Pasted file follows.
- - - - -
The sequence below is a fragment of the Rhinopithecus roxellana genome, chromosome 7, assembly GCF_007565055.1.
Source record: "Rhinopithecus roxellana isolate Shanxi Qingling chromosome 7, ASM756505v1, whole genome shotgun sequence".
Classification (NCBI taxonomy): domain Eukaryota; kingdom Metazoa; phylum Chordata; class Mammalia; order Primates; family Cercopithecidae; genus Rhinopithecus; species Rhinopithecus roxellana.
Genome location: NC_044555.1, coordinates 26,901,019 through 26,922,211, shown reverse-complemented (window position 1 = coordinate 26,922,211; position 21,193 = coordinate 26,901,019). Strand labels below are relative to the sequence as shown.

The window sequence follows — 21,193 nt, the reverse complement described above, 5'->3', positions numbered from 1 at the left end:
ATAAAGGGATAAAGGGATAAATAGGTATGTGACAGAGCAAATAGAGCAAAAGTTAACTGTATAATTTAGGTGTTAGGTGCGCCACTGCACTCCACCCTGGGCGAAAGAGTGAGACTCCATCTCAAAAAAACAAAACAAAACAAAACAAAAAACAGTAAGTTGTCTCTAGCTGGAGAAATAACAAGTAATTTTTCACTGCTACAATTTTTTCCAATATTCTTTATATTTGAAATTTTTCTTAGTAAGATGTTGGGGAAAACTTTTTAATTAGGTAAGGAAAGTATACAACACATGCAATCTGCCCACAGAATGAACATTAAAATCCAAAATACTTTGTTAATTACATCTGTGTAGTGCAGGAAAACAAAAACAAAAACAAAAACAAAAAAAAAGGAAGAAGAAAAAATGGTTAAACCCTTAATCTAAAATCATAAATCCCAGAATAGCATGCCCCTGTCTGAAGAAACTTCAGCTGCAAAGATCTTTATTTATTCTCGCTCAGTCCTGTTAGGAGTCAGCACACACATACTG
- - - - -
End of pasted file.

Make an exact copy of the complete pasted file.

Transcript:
The sequence below is a fragment of the Rhinopithecus roxellana genome, chromosome 7, assembly GCF_007565055.1.
Source record: "Rhinopithecus roxellana isolate Shanxi Qingling chromosome 7, ASM756505v1, whole genome shotgun sequence".
Classification (NCBI taxonomy): domain Eukaryota; kingdom Metazoa; phylum Chordata; class Mammalia; order Primates; family Cercopithecidae; genus Rhinopithecus; species Rhinopithecus roxellana.
Genome location: NC_044555.1, coordinates 26,901,019 through 26,922,211, shown reverse-complemented (window position 1 = coordinate 26,922,211; position 21,193 = coordinate 26,901,019). Strand labels below are relative to the sequence as shown.

The window sequence follows — 21,193 nt, the reverse complement described above, 5'->3', positions numbered from 1 at the left end:
ATAAAGGGATAAAGGGATAAATAGGTATGTGACAGAGCAAATAGAGCAAAAGTTAACTGTATAATTTAGGTGTTAGGTGCGCCACTGCACTCCACCCTGGGCGAAAGAGTGAGACTCCATCTCAAAAAAACAAAACAAAACAAAACAAAAAACAGTAAGTTGTCTCTAGCTGGAGAAATAACAAGTAATTTTTCACTGCTACAATTTTTTCCAATATTCTTTATATTTGAAATTTTTCTTAGTAAGATGTTGGGGAAAACTTTTTAATTAGGTAAGGAAAGTATACAACACATGCAATCTGCCCACAGAATGAACATTAAAATCCAAAATACTTTGTTAATTACATCTGTGTAGTGCAGGAAAACAAAAACAAAAACAAAAACAAAAAAAAAGGAAGAAGAAAAAATGGTTAAACCCTTAATCTAAAATCATAAATCCCAGAATAGCATGCCCCTGTCTGAAGAAACTTCAGCTGCAAAGATCTTTATTTATTCTCGCTCAGTCCTGTTAGGAGTCAGCACACACATACTG